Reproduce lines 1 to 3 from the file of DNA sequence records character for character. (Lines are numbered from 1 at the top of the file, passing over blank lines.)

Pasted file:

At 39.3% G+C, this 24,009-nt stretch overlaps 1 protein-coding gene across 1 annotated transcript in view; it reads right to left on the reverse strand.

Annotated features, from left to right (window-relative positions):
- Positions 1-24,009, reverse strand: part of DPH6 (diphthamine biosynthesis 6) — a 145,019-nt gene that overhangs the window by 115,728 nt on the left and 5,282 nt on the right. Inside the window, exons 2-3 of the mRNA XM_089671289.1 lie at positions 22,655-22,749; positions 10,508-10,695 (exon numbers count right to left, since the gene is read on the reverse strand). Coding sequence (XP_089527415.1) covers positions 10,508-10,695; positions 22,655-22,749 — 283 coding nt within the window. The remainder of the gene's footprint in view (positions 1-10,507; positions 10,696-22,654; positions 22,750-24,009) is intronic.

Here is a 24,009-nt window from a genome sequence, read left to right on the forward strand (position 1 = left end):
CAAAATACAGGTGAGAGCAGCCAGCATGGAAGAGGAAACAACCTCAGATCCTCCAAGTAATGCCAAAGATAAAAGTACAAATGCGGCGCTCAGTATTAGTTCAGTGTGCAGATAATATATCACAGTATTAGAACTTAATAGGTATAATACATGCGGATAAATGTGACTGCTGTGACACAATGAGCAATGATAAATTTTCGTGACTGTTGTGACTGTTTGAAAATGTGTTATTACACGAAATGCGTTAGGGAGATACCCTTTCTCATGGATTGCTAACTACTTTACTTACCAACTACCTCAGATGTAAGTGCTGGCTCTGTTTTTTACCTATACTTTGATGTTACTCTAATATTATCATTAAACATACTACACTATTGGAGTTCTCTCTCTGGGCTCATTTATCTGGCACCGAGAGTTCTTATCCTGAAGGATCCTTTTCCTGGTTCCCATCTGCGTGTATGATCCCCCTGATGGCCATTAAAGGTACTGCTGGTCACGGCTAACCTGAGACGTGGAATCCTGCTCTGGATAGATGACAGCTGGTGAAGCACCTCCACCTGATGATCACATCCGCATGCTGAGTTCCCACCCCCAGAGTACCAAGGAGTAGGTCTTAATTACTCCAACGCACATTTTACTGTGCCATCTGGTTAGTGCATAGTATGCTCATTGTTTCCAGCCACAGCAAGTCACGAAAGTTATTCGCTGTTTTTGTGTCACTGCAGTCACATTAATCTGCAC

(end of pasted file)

At 39.3% G+C, this 24,009-nt stretch overlaps 1 protein-coding gene across 1 annotated transcript in view; it reads right to left on the reverse strand.

Annotated features, from left to right (window-relative positions):
- Positions 1-24,009, reverse strand: part of DPH6 (diphthamine biosynthesis 6) — a 145,019-nt gene that overhangs the window by 115,728 nt on the left and 5,282 nt on the right. Inside the window, exons 2-3 of the mRNA XM_089671289.1 lie at positions 22,655-22,749; positions 10,508-10,695 (exon numbers count right to left, since the gene is read on the reverse strand). Coding sequence (XP_089527415.1) covers positions 10,508-10,695; positions 22,655-22,749 — 283 coding nt within the window. The remainder of the gene's footprint in view (positions 1-10,507; positions 10,696-22,654; positions 22,750-24,009) is intronic.